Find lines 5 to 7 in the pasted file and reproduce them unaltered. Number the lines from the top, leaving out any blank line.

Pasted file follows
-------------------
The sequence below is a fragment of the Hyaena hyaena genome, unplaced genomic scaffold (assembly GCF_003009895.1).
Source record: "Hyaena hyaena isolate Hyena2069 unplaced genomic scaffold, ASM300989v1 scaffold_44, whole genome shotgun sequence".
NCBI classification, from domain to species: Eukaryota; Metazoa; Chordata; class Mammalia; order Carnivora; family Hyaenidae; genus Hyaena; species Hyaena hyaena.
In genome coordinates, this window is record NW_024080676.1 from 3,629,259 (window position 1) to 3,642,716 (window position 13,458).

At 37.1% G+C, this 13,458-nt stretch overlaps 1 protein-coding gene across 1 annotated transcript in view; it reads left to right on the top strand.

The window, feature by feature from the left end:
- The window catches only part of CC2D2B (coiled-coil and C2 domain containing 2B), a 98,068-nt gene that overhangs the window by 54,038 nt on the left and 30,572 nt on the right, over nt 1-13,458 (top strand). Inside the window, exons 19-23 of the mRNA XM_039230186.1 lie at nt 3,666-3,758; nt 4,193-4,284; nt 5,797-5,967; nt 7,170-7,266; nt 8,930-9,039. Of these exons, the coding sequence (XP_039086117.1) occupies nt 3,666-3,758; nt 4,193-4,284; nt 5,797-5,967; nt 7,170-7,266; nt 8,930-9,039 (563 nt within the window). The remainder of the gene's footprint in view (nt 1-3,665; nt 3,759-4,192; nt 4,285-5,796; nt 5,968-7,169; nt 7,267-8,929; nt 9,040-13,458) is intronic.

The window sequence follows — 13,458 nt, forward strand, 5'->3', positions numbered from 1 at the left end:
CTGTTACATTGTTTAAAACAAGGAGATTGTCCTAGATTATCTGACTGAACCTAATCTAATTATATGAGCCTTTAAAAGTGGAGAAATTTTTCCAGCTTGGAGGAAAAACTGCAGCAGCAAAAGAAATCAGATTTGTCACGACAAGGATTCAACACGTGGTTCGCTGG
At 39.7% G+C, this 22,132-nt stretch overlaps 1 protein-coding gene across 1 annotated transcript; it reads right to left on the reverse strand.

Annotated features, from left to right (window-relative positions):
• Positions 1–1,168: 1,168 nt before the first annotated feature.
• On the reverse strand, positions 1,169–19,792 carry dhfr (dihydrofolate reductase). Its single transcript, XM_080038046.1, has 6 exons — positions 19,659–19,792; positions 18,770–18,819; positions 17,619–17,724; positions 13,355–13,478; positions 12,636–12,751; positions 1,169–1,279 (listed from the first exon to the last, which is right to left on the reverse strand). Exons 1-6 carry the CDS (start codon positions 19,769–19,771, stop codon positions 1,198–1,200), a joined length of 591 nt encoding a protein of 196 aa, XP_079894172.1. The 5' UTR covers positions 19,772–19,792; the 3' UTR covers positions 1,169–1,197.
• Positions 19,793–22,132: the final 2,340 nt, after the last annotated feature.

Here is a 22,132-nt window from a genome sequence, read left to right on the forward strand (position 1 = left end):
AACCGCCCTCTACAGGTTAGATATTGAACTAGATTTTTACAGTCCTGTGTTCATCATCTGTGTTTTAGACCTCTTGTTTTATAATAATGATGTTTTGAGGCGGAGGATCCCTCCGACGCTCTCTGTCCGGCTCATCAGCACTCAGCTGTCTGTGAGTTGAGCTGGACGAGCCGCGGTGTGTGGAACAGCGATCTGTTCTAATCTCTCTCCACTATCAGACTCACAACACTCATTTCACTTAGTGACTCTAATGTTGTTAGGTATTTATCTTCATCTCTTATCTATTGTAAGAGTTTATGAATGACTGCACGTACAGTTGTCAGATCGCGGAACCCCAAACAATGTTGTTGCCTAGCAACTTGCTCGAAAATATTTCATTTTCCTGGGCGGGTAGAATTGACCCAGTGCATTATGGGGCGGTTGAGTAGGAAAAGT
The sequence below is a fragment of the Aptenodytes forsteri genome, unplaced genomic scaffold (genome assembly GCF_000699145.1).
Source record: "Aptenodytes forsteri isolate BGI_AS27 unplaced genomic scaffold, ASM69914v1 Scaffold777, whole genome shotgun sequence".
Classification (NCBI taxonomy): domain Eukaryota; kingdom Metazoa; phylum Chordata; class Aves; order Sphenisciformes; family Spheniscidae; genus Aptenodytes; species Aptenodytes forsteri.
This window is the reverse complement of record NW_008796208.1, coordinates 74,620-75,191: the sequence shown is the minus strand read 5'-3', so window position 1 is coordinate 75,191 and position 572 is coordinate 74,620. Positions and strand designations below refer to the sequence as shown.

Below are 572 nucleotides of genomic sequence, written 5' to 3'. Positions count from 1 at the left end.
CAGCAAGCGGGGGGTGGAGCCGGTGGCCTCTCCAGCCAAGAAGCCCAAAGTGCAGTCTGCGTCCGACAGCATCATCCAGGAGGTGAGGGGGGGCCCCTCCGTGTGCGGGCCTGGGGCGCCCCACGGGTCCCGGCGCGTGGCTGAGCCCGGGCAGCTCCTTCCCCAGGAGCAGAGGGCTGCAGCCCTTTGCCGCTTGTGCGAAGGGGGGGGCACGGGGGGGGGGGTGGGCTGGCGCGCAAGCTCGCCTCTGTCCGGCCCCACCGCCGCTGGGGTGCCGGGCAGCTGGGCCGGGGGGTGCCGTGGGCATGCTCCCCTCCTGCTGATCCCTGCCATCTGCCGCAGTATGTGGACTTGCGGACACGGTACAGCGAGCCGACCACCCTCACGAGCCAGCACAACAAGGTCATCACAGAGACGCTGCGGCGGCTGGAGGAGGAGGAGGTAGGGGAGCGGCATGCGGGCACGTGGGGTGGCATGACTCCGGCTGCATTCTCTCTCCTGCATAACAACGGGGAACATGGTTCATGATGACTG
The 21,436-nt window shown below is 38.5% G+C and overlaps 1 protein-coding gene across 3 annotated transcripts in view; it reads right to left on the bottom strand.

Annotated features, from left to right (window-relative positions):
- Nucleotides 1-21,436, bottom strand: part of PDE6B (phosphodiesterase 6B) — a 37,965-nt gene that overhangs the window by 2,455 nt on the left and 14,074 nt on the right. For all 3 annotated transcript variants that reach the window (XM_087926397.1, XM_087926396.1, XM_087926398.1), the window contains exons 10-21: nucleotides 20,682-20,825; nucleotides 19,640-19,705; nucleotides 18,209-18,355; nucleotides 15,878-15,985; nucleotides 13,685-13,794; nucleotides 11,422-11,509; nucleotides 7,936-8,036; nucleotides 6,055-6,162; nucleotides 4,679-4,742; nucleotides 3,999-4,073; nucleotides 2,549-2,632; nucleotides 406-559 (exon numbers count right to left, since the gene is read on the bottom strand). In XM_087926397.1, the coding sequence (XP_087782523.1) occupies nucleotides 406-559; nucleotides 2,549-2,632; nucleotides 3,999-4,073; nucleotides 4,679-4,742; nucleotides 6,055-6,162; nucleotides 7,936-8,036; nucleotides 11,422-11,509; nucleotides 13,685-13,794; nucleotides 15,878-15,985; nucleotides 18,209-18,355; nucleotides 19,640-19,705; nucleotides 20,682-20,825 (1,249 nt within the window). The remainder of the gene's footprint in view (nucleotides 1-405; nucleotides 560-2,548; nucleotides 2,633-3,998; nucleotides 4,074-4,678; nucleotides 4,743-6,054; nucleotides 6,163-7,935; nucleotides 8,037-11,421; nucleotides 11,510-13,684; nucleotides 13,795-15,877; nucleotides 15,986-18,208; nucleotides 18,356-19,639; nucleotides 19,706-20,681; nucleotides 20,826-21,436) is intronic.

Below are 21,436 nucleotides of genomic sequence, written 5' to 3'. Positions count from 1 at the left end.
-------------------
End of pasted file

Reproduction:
At 37.1% G+C, this 13,458-nt stretch overlaps 1 protein-coding gene across 1 annotated transcript in view; it reads left to right on the top strand.

The window, feature by feature from the left end:
- The window catches only part of CC2D2B (coiled-coil and C2 domain containing 2B), a 98,068-nt gene that overhangs the window by 54,038 nt on the left and 30,572 nt on the right, over nt 1-13,458 (top strand). Inside the window, exons 19-23 of the mRNA XM_039230186.1 lie at nt 3,666-3,758; nt 4,193-4,284; nt 5,797-5,967; nt 7,170-7,266; nt 8,930-9,039. Of these exons, the coding sequence (XP_039086117.1) occupies nt 3,666-3,758; nt 4,193-4,284; nt 5,797-5,967; nt 7,170-7,266; nt 8,930-9,039 (563 nt within the window). The remainder of the gene's footprint in view (nt 1-3,665; nt 3,759-4,192; nt 4,285-5,796; nt 5,968-7,169; nt 7,267-8,929; nt 9,040-13,458) is intronic.